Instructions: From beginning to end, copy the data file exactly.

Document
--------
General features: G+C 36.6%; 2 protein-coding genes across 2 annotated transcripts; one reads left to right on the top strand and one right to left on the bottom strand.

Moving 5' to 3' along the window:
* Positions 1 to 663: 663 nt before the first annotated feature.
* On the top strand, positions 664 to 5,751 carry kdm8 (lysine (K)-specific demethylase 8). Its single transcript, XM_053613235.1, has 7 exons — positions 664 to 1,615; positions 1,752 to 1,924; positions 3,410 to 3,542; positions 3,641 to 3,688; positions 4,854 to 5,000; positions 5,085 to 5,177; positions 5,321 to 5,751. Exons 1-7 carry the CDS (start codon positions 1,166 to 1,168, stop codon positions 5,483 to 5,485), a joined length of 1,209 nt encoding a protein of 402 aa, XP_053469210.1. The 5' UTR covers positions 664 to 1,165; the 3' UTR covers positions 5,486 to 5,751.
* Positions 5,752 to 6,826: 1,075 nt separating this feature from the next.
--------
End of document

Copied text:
General features: G+C 36.6%; 2 protein-coding genes across 2 annotated transcripts; one reads left to right on the top strand and one right to left on the bottom strand.

Moving 5' to 3' along the window:
* Positions 1 to 663: 663 nt before the first annotated feature.
* On the top strand, positions 664 to 5,751 carry kdm8 (lysine (K)-specific demethylase 8). Its single transcript, XM_053613235.1, has 7 exons — positions 664 to 1,615; positions 1,752 to 1,924; positions 3,410 to 3,542; positions 3,641 to 3,688; positions 4,854 to 5,000; positions 5,085 to 5,177; positions 5,321 to 5,751. Exons 1-7 carry the CDS (start codon positions 1,166 to 1,168, stop codon positions 5,483 to 5,485), a joined length of 1,209 nt encoding a protein of 402 aa, XP_053469210.1. The 5' UTR covers positions 664 to 1,165; the 3' UTR covers positions 5,486 to 5,751.
* Positions 5,752 to 6,826: 1,075 nt separating this feature from the next.